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For Parents & Educators

For Parents & Educators


Parents

How can parents model and thereby teach their kids healthy coping skills?

Parents are a child's first coping teacher by the way they, as adults, deal with upsets and stress. This website contains information and resources that can be helpful for parents and other adults seeking to learn more about coping in their own lives as well as helping pre-teens in their care to develop these skills. While we all have life experiences that lead to stress, anger or sadness, parents need to know basics about our human coping brain and how it processes emotional experiences. Parents can help their children by discussing their common challenging experiences openly and using coping brain function terms described in this website. Having these conversations leads to more mutual respect between children and their parents. The first rule for parents and educators is to honor children by validating their feelings as well as your own.

If I never learned healthy coping patterns from my parents, how can I now learn to teach these skills to my kids?

As children become pre-teens and enter the early years of adolescence the job of parenting shifts from "fixing" our child's upsets and distress, to helping them learn healthy coping skills that they can use by themselves. Even if adult's own parents never learned or demonstrated healthy coping patterns, you can learn to help yourself and children under your care to use simple concepts that help build emotional resilience. As adults we can learn to use these brain-based tools to more easily recover from everyday emotional upsets and wounds that are an inevitable part of life.

Discussing Coping Challenges at Home

There are many opportunities for using brain and coping terminology when coping challenges arise at home. Parents can use a number of website sections to "explore" with their pre-teen children the words we can learn to use when referring to stressful or upsetting experiences. This includes the three types of coping brain functions -- thinking, emotional and reptilian. (See "Coping Brain," "Coping Challenges", etc.) as well as "Meet Captain Neo and the Brain Team" feature. The most important part of developing our thinking brain capacity for managing coping responses is naming the kind of hurt we're feeling. Read more about loss, rejection, betrayal and humiliation with your children and practice putting a name to upsetting experiences. There are lots of exercises that can help kids and parents to "get on the same page" by specifically using the coping term that describes why we're upset.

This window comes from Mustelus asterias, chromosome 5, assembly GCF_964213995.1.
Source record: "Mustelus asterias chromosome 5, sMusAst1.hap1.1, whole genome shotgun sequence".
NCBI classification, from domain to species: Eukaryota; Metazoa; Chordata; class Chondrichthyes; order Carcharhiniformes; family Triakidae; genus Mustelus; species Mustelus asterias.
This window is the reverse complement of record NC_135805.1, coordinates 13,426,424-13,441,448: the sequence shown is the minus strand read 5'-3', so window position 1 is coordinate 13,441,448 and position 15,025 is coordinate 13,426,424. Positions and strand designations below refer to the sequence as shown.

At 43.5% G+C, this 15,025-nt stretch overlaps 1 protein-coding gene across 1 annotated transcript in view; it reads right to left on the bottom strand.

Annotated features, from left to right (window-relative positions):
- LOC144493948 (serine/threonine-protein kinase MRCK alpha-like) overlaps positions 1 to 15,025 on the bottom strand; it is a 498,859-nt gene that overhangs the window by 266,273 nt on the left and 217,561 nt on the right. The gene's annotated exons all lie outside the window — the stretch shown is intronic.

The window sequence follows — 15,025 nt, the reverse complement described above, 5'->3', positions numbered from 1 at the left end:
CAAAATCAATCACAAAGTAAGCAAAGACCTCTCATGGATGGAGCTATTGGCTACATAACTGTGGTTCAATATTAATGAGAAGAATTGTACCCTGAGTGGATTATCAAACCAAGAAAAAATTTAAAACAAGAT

Educators

Eight Important Reasons for Teaching Kids Healthy, Brain-based Coping Skills in School
1. We know from pre-teens’ self-assessments that from 35% to 100% of 4th to 6th graders already report having difficulty coping with stress, anger or sadness. The accelerated development of children today means pre-teens may be experiencing stress levels that neuroscientists find lead to problems with learning, attention and memory.
2. There is mounting evidence that student “problem behavior” is often associated with maladaptive coping methods that can lead to the high risk behaviors once believed to be typical in teenage years. Those high risk behavior patterns include using alcohol and drugs to numb emotional pain that overwhelms their coping capabilities. Brain Works fits within a health science unit that pre-teens can use to avoid a coping crisis now, as well as during their emotionally insecure and turbulent teenage years.
3. Pre-teens feel more comfortable learning together since that very process helps to de-stigmatize the embarrassment that often makes their emotional stress and upsets seem worse. School is a safe place to practice brain-based healthy coping skills.
4. School is a familiar place for learning about themselves along with academic subjects.. Also, classroom projects help coping-challenged kids learn from other students. We all know that kids often look to their peers for “guidance” in their own behavior. School is also the source of bullying and related sources of pre-teen emotional pain. What better place to learn how to deal with that distress than in their own school!